MANILA - International experts on Thursday renewed calls for an independent probe of the rights situation in the Philippines, nearly a year after the UN rights body adopted a resolution seeking a comprehensive report on the country's alleged abuses.
The UN Human Rights Council released last June 4 its review, describing President Rodrigo Duterte's bloody drug war as "near impunity" for police and incitement to violence by top officials.
International rights experts, including United Nations special rapporteur Agnes Callamard whom Duterte had threatened to "slap in person", said that the report clearly showed "widespread and systematic killings and arbitrary detention in the context of the war on drugs, killings and abuses targeting farmers and indigenous peoples, the silencing of independent media, critics and the opposition."
"The report recognizes important efforts to improve the protection of economic and social rights and stresses that these efforts should be guided by a human rights-based approach and focused on 'leaving no one behind'. The reports also finds, as we had, stark and persistent impunity,” they said in a statement Thursday.
“Given the scale and seriousness of the human rights violations," the experts called on the UNHRC to establish an "on-the-ground independent, impartial investigation" into human rights abuses in the country.
The rights advocates called attention to the report detailing thousands of people who were killed in the Philippines' drug war, including dozens of children. They said the total numbers of casualties of the anti-narcotics operations under Duterte maybe be actually triple of the official tally.
The imprisonment of staunch critic Sen. Leila de Lima, the shutdown of the ABS-CBN broadcast network, and the conviction of Rappler CEO and co-founder Maria Ressa of cyber libel were also highlighted by the rights advocates as part of "the staggering cost of the relentless and systematic assault on the most basic rights of Filipinos at the hands of the government."
The experts said that the coronavirus pandemic has "further accelerated the downward spiral of the human rights situation" in the country.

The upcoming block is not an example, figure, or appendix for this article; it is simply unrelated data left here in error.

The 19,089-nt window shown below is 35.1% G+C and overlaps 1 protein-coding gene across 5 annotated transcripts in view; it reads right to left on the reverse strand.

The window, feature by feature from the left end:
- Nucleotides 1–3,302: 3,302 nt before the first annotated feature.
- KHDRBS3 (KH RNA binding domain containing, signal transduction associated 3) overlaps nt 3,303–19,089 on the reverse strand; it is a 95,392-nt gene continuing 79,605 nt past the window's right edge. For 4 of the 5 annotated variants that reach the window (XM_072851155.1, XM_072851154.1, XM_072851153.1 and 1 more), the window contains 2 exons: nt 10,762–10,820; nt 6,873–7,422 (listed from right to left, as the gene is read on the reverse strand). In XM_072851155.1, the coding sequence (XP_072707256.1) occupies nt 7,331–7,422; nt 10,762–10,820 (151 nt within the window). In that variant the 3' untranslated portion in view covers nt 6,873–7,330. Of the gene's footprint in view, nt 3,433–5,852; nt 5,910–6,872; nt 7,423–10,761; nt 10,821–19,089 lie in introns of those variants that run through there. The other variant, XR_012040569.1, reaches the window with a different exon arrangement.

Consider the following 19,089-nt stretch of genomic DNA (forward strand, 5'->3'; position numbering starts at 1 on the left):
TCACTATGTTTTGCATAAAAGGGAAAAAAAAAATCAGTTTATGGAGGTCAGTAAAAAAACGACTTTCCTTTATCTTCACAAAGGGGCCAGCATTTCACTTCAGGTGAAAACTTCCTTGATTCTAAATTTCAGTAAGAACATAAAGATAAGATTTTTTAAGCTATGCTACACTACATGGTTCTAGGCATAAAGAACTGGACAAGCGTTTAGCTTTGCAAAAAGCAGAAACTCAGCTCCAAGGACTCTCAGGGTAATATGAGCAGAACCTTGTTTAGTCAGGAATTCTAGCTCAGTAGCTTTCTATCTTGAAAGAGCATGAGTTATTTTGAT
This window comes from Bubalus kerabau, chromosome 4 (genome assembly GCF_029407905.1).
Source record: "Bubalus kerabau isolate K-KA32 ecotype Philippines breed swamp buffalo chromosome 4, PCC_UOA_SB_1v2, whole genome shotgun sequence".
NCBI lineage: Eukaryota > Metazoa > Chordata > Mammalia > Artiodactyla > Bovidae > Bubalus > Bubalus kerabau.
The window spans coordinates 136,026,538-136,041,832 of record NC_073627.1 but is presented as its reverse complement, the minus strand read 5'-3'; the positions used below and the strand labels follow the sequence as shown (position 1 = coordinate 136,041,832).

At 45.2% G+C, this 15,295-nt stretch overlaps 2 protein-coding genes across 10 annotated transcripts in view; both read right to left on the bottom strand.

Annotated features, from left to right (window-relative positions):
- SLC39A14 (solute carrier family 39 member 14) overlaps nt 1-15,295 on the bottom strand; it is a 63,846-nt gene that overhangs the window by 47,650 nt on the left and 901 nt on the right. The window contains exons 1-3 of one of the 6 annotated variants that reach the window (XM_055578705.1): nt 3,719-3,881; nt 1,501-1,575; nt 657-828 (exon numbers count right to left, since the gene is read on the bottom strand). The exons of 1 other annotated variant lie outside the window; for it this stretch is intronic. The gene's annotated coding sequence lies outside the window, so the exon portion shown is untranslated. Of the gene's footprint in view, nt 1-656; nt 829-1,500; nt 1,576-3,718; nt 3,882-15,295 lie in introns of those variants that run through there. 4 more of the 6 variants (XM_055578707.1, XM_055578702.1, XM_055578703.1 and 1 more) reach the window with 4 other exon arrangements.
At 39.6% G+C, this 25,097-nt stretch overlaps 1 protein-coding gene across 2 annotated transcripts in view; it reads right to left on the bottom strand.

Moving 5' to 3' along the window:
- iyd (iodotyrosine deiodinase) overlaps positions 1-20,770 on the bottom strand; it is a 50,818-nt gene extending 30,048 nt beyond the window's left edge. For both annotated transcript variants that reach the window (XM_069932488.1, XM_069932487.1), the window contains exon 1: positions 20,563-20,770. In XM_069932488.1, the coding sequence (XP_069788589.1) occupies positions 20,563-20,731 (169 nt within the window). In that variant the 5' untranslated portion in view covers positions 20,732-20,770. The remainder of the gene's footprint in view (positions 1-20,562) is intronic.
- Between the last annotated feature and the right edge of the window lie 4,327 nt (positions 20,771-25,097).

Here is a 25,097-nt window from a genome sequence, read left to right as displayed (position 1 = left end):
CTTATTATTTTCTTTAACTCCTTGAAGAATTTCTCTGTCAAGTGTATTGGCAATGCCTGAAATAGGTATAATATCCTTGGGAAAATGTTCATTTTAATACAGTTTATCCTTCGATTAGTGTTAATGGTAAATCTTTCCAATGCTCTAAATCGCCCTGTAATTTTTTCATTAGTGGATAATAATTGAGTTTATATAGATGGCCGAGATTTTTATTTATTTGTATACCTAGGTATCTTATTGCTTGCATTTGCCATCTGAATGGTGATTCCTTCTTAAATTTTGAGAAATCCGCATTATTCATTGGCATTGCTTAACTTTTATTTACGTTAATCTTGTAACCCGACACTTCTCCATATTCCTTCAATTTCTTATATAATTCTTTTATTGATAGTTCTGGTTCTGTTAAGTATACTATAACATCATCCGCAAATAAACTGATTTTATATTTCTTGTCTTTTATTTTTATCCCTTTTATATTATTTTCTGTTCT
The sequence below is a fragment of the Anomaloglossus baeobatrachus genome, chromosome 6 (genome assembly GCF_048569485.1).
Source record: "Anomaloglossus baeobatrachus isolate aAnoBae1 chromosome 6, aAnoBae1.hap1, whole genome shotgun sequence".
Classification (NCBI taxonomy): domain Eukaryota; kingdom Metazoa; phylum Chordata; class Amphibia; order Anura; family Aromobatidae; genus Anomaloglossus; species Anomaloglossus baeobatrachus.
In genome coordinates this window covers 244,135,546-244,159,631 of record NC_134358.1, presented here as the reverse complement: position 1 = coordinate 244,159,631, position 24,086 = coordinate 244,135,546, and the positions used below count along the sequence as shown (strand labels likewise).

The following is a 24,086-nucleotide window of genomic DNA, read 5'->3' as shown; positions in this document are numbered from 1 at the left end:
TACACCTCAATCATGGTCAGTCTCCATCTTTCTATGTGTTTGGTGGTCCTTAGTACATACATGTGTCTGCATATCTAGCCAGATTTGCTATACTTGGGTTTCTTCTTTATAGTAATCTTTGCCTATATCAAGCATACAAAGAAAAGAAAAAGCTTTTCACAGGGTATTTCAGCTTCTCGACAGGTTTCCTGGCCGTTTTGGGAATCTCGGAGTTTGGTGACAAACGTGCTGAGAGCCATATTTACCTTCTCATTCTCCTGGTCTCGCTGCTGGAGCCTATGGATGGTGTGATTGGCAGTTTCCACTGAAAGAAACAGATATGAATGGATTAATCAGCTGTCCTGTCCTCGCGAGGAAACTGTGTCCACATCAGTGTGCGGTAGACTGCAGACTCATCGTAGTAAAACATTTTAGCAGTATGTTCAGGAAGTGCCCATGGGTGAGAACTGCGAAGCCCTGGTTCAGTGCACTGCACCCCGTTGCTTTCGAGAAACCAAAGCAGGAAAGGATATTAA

"Police and the military have used violence and lethal force to enforce a quarantine imposed without due consideration for the situation of the poorest and most vulnerable communities,” they said.
The UN experts also slammed Duterte's earlier stern warning that he would order the military and police to "shoot dead" all those looking to stir public sentiment and chaos against the government during the COVID-19 crisis, after a protest rally by a group of Quezon City residents along EDSA was dispersed by authorities for violating the lockdown placed last March in Metro Manila.
“In response to the protests of poor Filipinos demanding food aid amid the COVID-19 lockdown, President Duterte reportedly authorized police and security forces to kill protesters saying: ‘Do you understand? Dead. Instead of causing trouble, I’ll send you to the grave,’” they noted.
The UN advocates said Duterte's statement "could amount to incitement to violence and may be in violation of the International Covenant on Civil and Political Rights (IICCPR) prohibition on arbitrary deprivation of life." IICCPR is a multilateral treaty adopted by UN General Assembly to ensure the protection of civil and political rights.
The experts also warned of the controversial anti-terror bill which was certified "urgent" by Duterte amid the pandemic, as it will "further dilute human rights safeguards, by justifying the arrests of human rights defenders and government’s critics, authorizing lengthy detention based on warrantless arrests, wiretapping and other surveillance for extended periods of time."
“Thousands in the Philippines have been killed as the direct result of government policies. Domestic mechanisms responsible for ensuring accountability and protecting the rule of law have failed to do so,” they said.
The international observers also emphasized the country's human rights situation has "reached a level of gravity requiring a robust intervention by the UN."
Besides an independent investigation, they called on the UNHRC to invigorate the mandate of the Office of the United Nations High Commissioner for Human Rights (OHCHR) in monitoring and reporting on rights abuses in the Philippines. They also sought the International Criminal Court to expedite and prioritize its preliminary review of the country's rights situation.
The Philippine government was also urged to "demonstrate real and credible progress toward accountability" by coordinating with the OHCHR and implementing policies according to the office's recommendations on fixing the country's right situations."
"We stand ready to provide technical assistance and advice to the [Philippine] government and the OHCHR," the experts said, adding governmental sanctions and criminal prosecution should be imposed against Filipino officials "who have committed, incited or failed to prevent human rights abuses.”
Besides Callamard, special rapporteurs, independent experts and working groups were part of the call for an independent probe into the Philippines' alleged human rights abuses.